I’ve said it before, and I’ll say it again — few people have more staying power in hip-hop and pop culture at large than Diddy. But surely you don’t get that far without stepping on a few toes… And maybe even having someone killed?
That’s a claim being leveled by a former LAPD police detective. In his self-published book, Murder Rap, Greg Kading alleges Sean ” Diddy” Combs paid a hit man $1 million to gun down Tupac Shakur in September of 2006.
Involvement in Tupac’s death is an allegation Diddy can’t escape — another rumor has previously circulated that Diddy was also indirectly responsible for the 1994 attempt on Tupac’s life. Whether or not these allegations hold any merit is yet to be determined, however they are bolstered by Diddy’s history of violence. When it comes to doing business, Diddy may be one of the most ruthless men in the business, the hip-hop equivalent of Don King.
Honestly, the similarities between the two are uncanny. Not afraid to beat someone up? Check. Diddy has faced numerous assault charges throughout his career, including the 1999 assault of music executive Steve Stoute, the 2001 assault of Michigan TV host Dr. Roger Mills, in 2007 for unleashing his bodyguards on hip-hop promoter James Waldon, and most recently, he threw drinks and cussed out a fellow partygoer for not drinking the Diddy-owned Ciroc vodka. Despite his efforted squeaky clean public persona, Diddy has decidedly violent problem solving skills.
Not to mention the infamous 1999 club shooting. Two men in the same situation, accused of the same crimes. Diddy gets off scot-free. His label artist, Shyne, is found guilty of the exact same charges, serving 10 years in jail. No doubt Diddy’s money helped pay for his exoneration, but to leave his artist out to dry is some downright skullduggery if there ever was.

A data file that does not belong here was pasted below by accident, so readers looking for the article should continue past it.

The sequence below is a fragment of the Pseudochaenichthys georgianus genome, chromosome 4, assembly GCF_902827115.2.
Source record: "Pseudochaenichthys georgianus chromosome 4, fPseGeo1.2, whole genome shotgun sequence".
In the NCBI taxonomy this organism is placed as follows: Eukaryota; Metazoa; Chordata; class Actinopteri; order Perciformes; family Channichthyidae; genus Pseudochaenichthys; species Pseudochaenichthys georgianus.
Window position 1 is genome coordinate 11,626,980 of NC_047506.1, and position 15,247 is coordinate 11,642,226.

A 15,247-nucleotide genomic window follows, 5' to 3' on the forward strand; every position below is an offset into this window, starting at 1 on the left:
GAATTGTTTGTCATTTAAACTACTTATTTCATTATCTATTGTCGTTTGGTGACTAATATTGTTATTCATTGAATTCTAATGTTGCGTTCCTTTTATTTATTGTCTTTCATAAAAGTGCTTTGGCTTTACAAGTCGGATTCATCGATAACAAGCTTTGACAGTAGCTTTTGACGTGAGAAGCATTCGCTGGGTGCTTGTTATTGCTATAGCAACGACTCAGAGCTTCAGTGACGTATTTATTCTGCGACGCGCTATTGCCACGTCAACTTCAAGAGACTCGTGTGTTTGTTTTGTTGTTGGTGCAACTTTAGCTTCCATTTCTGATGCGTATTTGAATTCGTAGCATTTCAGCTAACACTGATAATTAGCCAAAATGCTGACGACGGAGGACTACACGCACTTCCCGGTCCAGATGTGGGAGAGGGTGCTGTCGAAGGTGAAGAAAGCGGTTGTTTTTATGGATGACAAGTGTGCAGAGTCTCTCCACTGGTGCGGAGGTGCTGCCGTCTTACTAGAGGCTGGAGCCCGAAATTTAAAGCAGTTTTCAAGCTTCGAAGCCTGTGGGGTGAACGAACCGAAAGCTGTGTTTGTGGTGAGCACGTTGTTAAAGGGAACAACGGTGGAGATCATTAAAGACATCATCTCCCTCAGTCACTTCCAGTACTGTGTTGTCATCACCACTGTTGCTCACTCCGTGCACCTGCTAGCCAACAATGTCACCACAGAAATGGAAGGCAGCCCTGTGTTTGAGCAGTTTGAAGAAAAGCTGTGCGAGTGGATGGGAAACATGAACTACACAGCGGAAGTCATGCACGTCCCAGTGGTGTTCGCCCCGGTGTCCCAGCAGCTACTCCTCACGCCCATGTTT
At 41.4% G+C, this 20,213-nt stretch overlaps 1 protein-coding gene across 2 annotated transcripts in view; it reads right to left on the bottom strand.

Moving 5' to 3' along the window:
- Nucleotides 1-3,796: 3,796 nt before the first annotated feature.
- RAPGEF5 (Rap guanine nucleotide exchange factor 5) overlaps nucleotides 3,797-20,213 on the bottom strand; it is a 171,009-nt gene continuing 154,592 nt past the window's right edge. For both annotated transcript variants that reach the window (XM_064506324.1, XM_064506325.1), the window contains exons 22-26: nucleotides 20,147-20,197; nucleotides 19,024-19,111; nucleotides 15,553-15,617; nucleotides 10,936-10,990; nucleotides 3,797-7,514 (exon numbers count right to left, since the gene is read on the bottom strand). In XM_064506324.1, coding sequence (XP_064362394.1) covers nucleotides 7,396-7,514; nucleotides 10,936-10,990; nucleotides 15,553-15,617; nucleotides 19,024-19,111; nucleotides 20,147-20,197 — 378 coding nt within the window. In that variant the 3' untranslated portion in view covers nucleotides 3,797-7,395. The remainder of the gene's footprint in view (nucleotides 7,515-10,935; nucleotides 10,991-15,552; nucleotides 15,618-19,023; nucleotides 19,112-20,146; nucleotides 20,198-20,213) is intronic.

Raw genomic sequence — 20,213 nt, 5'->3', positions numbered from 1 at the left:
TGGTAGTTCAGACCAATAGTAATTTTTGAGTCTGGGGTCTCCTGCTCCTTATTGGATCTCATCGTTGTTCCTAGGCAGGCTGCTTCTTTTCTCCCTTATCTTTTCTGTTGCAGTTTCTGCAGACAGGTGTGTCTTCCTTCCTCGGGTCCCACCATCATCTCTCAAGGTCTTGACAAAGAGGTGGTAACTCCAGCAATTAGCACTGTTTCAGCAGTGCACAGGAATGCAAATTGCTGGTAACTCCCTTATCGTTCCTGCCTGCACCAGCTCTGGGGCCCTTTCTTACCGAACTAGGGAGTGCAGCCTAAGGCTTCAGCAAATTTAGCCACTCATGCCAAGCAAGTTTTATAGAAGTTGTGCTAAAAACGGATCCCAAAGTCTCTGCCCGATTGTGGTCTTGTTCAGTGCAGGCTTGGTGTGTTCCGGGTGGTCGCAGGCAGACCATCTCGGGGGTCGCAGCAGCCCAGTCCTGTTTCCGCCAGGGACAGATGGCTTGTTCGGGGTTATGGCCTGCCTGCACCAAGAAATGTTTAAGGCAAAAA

A penchant for screwing over your acts? Check. Following the death of Biggie Smalls, the Bad Boy executive began to exercise a love ‘em and leave ‘em business ethic, investing in a artist as long as his short attention span would allow. Take for example all the musical acts to whom he’s laid waste — Da Band, Loon, Black Rob, Craig Mack, The LOX, Danity Kane and Total to name a few. While Diddy’s pockets have continued to get fatter, the vast majority of the acts that he’s worked with are either one-hit wonders, or somewhere collecting unemployment checks.
An unquenchable desire to stay relevant? Diddy has it. Like Don King, Diddy attaches himself to whatever is popular, cool, relevant etcetera. He is the king of reinvention, dipping his toes into any and all waters in pursuit of fame and fortune.
Even more amazing is both of these men’s ability to shirk their shady reputation and stay in the public’s good graces. Diddy’s solution, in particular, is so basic, it’s an attribute to public stupidity that we fall for it every time. Get caught up in a scandal? Change your name. Sean Combs has gone from Puff Daddy, to P. Diddy, to plain Diddy, all the in name of good publicity.
There is certainly a standard of ruthlessness that is required to acheive entertainment business success. The same qualities that may make people like Diddy and Don King shady business associates also help keep their careers alive.